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Birmingham Live breached accuracy rules with story about 'fly-tipping' conviction based on council’s tweets, IPSO rules

Birmingham Live breached the Editors’ Code of Practice when it relied on a council’s “ambiguous” tweets to wrongly report that a company had been fined £10,000 for fly-tipping, the UK’s largest press regulator has ruled.

As a result, the website was unable to use any contemporaneous reports of what was said in court to back up its inaccurate claim that Ejaz Iqbal’s hardware store had “dumped huge piles of waste”.

Iqbal’s company pleaded guilty to failing to ensure waste was transferred to an authorised person with appropriate documentation, and failing to provide information when asked about how its waste was disposed.

However Birmingham Live, the website attached to Reach-owned daily Birmingham Mail, reported the business had been fined for fly-tipping in its article headlined “Erdington DIY shop slammed with £10k fine for fly-tipping in Aston” published on 18 June.

The article was based on a series of tweets from Birmingham City Council.

One tweet said: “Flytipped waste that was found to be linked to a #Brum building merchant has led to the firm being hit with a £10,500 fine after a prosecution by the city council.”

Another said that “officers from the…Waste Enforcement Unit searched flytipped waste on Aston Lane in Aston. Cardboard and plastic waste was found and identified as linked to [the complainant’s company]”.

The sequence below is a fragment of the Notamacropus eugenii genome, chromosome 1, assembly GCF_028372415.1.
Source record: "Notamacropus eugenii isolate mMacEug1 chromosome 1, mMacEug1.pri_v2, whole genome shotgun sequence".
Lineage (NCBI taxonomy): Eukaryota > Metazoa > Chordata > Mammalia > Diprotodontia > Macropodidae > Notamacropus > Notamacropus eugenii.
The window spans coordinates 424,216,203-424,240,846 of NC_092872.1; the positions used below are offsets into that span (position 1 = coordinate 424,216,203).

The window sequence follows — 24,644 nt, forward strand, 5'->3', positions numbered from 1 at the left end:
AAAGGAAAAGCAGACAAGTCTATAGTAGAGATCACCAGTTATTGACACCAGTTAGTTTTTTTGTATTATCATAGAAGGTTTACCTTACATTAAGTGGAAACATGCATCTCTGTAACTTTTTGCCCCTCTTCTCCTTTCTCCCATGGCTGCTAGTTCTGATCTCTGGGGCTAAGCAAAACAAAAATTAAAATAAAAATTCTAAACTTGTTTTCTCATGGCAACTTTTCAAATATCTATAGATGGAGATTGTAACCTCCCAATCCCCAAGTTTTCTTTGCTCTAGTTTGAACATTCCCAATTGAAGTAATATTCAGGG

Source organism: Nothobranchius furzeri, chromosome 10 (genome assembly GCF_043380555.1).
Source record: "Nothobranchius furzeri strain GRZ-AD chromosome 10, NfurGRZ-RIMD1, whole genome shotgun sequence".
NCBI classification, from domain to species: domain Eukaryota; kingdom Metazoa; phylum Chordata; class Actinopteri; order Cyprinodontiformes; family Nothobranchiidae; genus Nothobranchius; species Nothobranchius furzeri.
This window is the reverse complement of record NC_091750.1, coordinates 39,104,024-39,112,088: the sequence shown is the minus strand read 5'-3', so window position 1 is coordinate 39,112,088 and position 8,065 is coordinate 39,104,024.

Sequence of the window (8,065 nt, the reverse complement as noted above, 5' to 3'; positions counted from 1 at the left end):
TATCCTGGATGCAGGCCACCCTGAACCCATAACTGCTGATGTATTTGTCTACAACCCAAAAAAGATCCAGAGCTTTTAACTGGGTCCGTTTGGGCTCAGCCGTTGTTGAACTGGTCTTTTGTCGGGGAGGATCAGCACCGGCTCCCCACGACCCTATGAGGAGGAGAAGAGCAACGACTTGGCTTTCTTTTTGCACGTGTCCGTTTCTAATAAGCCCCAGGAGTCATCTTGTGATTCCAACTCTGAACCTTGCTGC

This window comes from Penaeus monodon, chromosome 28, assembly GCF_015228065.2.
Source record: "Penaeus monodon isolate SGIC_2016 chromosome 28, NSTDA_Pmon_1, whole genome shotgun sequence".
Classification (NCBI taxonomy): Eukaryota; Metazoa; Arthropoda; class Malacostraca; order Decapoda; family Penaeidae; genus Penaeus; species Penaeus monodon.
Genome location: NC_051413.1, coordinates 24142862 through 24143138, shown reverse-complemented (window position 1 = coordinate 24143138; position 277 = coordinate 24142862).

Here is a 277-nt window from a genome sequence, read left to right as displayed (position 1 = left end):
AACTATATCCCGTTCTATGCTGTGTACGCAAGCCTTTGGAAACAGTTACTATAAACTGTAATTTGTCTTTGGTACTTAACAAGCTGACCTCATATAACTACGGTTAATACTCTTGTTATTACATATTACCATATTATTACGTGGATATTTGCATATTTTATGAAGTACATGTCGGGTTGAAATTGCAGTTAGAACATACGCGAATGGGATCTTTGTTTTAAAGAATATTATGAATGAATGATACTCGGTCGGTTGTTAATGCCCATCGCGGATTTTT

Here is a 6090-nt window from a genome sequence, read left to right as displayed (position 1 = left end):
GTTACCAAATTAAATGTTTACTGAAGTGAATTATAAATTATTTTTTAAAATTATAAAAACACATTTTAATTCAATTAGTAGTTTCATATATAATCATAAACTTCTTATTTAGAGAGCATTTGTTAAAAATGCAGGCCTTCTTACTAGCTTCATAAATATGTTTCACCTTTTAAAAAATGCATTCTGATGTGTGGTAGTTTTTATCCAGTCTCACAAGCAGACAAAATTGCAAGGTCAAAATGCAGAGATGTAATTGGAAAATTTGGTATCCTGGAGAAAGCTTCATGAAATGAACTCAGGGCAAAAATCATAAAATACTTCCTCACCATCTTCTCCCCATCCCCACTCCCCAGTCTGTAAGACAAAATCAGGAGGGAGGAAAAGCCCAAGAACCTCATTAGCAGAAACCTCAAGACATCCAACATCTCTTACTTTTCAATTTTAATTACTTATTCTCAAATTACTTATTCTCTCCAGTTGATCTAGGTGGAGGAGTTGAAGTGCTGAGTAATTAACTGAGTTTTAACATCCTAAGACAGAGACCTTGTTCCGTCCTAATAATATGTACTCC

The Independent Press Standards Organisation ruled there had been a failure to take care over the article’s claims that the company had been fined for fly-tipping and dumping waste, finding it in breach of Clause 1 (accuracy) of the Editors’ Code of Practice.

IPSO’s Complaints Committee said: “The tweets had been ambiguous, in that they had made clear that the waste was ‘linked’ to the complainant’s company, but had not stated that the company itself had ‘dumped’ the waste.

“The publication had not been able to rely on any contemporaneous report of what was heard in court in relation to the matter to support its claim that the company had itself dumped the waste.”

A number of other complaints from Iqbal were not upheld.

IPSO said the publication was entitled to rely on the council’s tweets over a claim that a “mystery man” had collected waste from the company, and also cleared it of breaching the code over a set of photos taken from the Twitter posts.

Although the website had denied any breach of the Editors’ Code, during IPSO’s investigation it changed the headline of the story to read “Why Erdington DIY shop was ordered to pay more than £13,000” and added a clarification.

The addition notes the business was “not found guilty of illegal dumping, or flytipping” and makes clear the exact charges and fine received.

IPSO said no further action was required, saying the clarification addressed the inaccuracy with “sufficient prominence and promptness”.

Read the full IPSO ruling here.

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